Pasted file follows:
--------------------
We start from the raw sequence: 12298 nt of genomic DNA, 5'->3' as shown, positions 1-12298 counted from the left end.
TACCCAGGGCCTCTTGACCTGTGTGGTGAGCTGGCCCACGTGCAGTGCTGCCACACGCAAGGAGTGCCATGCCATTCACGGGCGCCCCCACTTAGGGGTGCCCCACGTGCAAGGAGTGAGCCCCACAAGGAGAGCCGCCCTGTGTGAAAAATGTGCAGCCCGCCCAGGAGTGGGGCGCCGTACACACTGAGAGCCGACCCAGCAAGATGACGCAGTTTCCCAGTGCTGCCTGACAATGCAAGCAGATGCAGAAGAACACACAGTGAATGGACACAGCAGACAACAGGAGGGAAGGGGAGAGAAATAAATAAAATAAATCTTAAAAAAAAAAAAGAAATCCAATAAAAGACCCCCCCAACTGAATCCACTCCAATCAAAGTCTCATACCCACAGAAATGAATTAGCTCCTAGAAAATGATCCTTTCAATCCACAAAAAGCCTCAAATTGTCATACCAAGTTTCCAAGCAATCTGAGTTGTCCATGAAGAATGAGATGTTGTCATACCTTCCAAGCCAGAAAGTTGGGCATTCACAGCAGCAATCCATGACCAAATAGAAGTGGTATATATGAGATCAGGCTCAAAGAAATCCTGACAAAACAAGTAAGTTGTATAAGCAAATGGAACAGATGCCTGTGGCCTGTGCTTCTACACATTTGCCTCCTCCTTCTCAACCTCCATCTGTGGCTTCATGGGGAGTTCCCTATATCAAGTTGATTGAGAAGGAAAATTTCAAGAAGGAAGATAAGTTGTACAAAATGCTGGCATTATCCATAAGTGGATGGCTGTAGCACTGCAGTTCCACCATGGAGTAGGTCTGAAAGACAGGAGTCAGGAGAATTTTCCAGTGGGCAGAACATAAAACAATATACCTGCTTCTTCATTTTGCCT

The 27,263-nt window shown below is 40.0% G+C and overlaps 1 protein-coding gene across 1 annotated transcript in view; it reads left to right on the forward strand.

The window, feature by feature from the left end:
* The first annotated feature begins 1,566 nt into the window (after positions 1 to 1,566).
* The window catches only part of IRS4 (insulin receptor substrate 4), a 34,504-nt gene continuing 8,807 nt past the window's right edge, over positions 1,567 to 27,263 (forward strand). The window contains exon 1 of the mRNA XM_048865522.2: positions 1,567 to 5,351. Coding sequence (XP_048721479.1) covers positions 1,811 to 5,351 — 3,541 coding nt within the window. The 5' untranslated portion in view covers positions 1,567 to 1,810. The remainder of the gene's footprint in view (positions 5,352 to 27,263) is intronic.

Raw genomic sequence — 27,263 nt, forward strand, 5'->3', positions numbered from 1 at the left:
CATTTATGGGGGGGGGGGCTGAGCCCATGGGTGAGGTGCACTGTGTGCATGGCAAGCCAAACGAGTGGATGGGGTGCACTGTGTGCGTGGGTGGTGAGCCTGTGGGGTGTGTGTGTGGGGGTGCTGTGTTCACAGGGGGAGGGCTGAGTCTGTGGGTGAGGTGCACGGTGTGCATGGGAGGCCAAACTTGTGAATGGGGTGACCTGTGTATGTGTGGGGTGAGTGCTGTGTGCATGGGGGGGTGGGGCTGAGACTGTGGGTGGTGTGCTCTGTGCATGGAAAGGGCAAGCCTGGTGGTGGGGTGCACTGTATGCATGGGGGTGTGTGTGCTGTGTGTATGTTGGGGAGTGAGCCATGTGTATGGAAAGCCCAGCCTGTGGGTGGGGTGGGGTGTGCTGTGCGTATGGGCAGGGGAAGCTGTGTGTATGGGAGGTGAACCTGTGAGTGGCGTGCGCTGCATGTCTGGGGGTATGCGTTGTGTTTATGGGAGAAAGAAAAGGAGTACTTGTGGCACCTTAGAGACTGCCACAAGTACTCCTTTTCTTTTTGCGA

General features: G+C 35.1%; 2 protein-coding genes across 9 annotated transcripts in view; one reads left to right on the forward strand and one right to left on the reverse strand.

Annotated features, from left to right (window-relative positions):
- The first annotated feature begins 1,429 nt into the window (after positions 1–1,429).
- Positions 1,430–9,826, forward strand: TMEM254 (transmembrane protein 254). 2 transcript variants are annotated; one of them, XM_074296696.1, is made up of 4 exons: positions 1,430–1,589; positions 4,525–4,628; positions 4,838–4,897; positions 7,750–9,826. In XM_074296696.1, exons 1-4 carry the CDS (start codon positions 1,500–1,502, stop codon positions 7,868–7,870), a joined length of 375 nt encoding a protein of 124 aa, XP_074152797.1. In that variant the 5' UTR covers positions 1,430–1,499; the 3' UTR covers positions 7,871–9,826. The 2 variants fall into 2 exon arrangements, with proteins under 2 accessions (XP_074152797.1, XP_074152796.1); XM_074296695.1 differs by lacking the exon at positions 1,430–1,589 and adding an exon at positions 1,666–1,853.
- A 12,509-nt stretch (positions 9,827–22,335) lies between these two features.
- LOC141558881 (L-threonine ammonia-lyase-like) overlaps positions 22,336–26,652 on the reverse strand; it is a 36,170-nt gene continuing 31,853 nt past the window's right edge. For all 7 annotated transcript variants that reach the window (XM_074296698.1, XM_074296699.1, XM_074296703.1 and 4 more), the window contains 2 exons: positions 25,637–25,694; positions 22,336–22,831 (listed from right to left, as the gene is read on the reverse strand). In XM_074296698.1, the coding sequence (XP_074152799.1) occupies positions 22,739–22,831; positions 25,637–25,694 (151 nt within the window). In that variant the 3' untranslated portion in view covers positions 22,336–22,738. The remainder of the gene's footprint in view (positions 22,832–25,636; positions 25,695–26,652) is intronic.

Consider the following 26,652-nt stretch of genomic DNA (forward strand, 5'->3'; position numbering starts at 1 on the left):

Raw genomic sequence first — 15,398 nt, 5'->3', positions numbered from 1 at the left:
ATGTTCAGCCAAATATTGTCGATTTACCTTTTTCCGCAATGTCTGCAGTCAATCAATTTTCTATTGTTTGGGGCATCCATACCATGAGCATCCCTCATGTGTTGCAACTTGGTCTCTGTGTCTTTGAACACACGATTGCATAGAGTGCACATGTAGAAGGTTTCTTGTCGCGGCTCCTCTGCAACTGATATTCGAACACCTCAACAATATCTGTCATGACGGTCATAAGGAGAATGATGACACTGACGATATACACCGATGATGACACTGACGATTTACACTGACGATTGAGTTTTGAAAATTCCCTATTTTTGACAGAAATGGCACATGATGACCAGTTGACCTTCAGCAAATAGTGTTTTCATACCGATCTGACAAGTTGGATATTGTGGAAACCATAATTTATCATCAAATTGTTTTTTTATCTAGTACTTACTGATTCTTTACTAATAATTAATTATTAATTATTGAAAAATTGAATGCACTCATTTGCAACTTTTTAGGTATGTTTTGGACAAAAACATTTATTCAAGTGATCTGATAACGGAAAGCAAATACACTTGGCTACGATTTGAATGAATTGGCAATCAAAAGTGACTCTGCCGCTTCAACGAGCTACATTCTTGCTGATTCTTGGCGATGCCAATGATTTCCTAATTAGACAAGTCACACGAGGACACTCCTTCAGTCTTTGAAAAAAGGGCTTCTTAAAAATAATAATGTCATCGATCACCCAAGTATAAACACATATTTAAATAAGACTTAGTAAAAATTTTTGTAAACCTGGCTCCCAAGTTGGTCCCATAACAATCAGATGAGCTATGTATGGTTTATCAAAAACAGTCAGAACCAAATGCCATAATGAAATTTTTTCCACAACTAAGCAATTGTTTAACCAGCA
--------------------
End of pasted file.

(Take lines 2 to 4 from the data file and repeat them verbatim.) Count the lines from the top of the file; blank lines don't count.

TACCCAGGGCCTCTTGACCTGTGTGGTGAGCTGGCCCACGTGCAGTGCTGCCACACGCAAGGAGTGCCATGCCATTCACGGGCGCCCCCACTTAGGGGTGCCCCACGTGCAAGGAGTGAGCCCCACAAGGAGAGCCGCCCTGTGTGAAAAATGTGCAGCCCGCCCAGGAGTGGGGCGCCGTACACACTGAGAGCCGACCCAGCAAGATGACGCAGTTTCCCAGTGCTGCCTGACAATGCAAGCAGATGCAGAAGAACACACAGTGAATGGACACAGCAGACAACAGGAGGGAAGGGGAGAGAAATAAATAAAATAAATCTTAAAAAAAAAAAAGAAATCCAATAAAAGACCCCCCCAACTGAATCCACTCCAATCAAAGTCTCATACCCACAGAAATGAATTAGCTCCTAGAAAATGATCCTTTCAATCCACAAAAAGCCTCAAATTGTCATACCAAGTTTCCAAGCAATCTGAGTTGTCCATGAAGAATGAGATGTTGTCATACCTTCCAAGCCAGAAAGTTGGGCATTCACAGCAGCAATCCATGACCAAATAGAAGTGGTATATATGAGATCAGGCTCAAAGAAATCCTGACAAAACAAGTAAGTTGTATAAGCAAATGGAACAGATGCCTGTGGCCTGTGCTTCTACACATTTGCCTCCTCCTTCTCAACCTCCATCTGTGGCTTCATGGGGAGTTCCCTATATCAAGTTGATTGAGAAGGAAAATTTCAAGAAGGAAGATAAGTTGTACAAAATGCTGGCATTATCCATAAGTGGATGGCTGTAGCACTGCAGTTCCACCATGGAGTAGGTCTGAAAGACAGGAGTCAGGAGAATTTTCCAGTGGGCAGAACATAAAACAATATACCTGCTTCTTCATTTTGCCT

The 27,263-nt window shown below is 40.0% G+C and overlaps 1 protein-coding gene across 1 annotated transcript in view; it reads left to right on the forward strand.

The window, feature by feature from the left end: